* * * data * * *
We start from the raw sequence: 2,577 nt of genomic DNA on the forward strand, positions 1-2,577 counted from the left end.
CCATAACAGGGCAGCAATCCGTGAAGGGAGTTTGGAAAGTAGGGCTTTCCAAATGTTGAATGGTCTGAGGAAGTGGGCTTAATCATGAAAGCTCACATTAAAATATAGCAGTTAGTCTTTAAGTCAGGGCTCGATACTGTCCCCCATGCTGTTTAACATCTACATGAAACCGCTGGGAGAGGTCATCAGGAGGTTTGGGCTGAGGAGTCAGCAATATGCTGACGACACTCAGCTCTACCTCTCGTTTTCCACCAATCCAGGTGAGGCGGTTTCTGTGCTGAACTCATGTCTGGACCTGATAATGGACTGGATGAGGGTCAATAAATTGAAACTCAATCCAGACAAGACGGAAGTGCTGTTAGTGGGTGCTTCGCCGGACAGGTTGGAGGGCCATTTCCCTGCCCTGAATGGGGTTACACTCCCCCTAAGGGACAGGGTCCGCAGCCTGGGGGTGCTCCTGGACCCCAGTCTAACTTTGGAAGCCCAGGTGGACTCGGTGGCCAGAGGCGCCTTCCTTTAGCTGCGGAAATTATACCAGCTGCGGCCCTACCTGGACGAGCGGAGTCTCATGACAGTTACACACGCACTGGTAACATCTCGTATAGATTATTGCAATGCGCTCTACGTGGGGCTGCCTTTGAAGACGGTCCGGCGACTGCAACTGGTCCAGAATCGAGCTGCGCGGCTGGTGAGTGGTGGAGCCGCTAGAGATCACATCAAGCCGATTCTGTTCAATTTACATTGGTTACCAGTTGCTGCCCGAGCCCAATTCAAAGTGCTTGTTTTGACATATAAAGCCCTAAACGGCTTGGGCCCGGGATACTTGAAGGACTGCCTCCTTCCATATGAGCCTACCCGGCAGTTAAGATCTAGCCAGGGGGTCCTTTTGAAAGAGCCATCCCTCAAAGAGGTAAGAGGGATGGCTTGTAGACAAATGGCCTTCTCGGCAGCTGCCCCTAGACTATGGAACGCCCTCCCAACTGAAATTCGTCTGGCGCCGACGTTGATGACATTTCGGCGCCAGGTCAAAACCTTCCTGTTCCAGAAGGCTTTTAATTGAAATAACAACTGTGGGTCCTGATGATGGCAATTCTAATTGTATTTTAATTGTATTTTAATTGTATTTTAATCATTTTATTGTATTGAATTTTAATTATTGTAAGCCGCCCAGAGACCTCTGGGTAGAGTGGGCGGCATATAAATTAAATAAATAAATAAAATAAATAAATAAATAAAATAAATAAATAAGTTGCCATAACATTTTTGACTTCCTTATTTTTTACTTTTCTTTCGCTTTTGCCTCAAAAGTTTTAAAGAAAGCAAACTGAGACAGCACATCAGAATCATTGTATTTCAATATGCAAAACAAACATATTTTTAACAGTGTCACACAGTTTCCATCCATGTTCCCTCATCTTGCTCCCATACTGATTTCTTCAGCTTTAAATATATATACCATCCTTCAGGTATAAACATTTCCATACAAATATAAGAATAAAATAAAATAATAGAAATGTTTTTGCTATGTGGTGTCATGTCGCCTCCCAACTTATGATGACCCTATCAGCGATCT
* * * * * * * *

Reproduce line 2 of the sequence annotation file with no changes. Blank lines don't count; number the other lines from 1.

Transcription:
CCATAACAGGGCAGCAATCCGTGAAGGGAGTTTGGAAAGTAGGGCTTTCCAAATGTTGAATGGTCTGAGGAAGTGGGCTTAATCATGAAAGCTCACATTAAAATATAGCAGTTAGTCTTTAAGTCAGGGCTCGATACTGTCCCCCATGCTGTTTAACATCTACATGAAACCGCTGGGAGAGGTCATCAGGAGGTTTGGGCTGAGGAGTCAGCAATATGCTGACGACACTCAGCTCTACCTCTCGTTTTCCACCAATCCAGGTGAGGCGGTTTCTGTGCTGAACTCATGTCTGGACCTGATAATGGACTGGATGAGGGTCAATAAATTGAAACTCAATCCAGACAAGACGGAAGTGCTGTTAGTGGGTGCTTCGCCGGACAGGTTGGAGGGCCATTTCCCTGCCCTGAATGGGGTTACACTCCCCCTAAGGGACAGGGTCCGCAGCCTGGGGGTGCTCCTGGACCCCAGTCTAACTTTGGAAGCCCAGGTGGACTCGGTGGCCAGAGGCGCCTTCCTTTAGCTGCGGAAATTATACCAGCTGCGGCCCTACCTGGACGAGCGGAGTCTCATGACAGTTACACACGCACTGGTAACATCTCGTATAGATTATTGCAATGCGCTCTACGTGGGGCTGCCTTTGAAGACGGTCCGGCGACTGCAACTGGTCCAGAATCGAGCTGCGCGGCTGGTGAGTGGTGGAGCCGCTAGAGATCACATCAAGCCGATTCTGTTCAATTTACATTGGTTACCAGTTGCTGCCCGAGCCCAATTCAAAGTGCTTGTTTTGACATATAAAGCCCTAAACGGCTTGGGCCCGGGATACTTGAAGGACTGCCTCCTTCCATATGAGCCTACCCGGCAGTTAAGATCTAGCCAGGGGGTCCTTTTGAAAGAGCCATCCCTCAAAGAGGTAAGAGGGATGGCTTGTAGACAAATGGCCTTCTCGGCAGCTGCCCCTAGACTATGGAACGCCCTCCCAACTGAAATTCGTCTGGCGCCGACGTTGATGACATTTCGGCGCCAGGTCAAAACCTTCCTGTTCCAGAAGGCTTTTAATTGAAATAACAACTGTGGGTCCTGATGATGGCAATTCTAATTGTATTTTAATTGTATTTTAATTGTATTTTAATCATTTTATTGTATTGAATTTTAATTATTGTAAGCCGCCCAGAGACCTCTGGGTAGAGTGGGCGGCATATAAATTAAATAAATAAATAAAATAAATAAATAAATAAAATAAATAAATAAGTTGCCATAACATTTTTGACTTCCTTATTTTTTACTTTTCTTTCGCTTTTGCCTCAAAAGTTTTAAAGAAAGCAAACTGAGACAGCACATCAGAATCATTGTATTTCAATATGCAAAACAAACATATTTTTAACAGTGTCACACAGTTTCCATCCATGTTCCCTCATCTTGCTCCCATACTGATTTCTTCAGCTTTAAATATATATACCATCCTTCAGGTATAAACATTTCCATACAAATATAAGAATAAAATAAAATAATAGAAATGTTTTTGCTATGTGGTGTCATGTCGCCTCCCAACTTATGATGACCCTATCAGCGATCT